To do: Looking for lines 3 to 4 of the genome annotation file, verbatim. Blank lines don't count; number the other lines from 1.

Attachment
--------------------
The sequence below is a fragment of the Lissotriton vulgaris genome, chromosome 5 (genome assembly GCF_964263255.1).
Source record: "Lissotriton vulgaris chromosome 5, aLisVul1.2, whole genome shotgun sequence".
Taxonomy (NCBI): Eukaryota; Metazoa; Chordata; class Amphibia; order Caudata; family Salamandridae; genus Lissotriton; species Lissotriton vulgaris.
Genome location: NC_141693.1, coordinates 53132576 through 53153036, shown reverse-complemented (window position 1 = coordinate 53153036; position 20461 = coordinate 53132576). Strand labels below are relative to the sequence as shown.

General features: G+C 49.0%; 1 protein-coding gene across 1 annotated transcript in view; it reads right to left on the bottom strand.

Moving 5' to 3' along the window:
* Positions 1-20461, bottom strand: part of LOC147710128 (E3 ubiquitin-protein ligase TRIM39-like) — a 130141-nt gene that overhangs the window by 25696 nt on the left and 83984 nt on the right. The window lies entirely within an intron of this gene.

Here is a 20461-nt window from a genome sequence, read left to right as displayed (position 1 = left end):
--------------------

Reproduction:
Taxonomy (NCBI): Eukaryota; Metazoa; Chordata; class Amphibia; order Caudata; family Salamandridae; genus Lissotriton; species Lissotriton vulgaris.
Genome location: NC_141693.1, coordinates 53132576 through 53153036, shown reverse-complemented (window position 1 = coordinate 53153036; position 20461 = coordinate 53132576). Strand labels below are relative to the sequence as shown.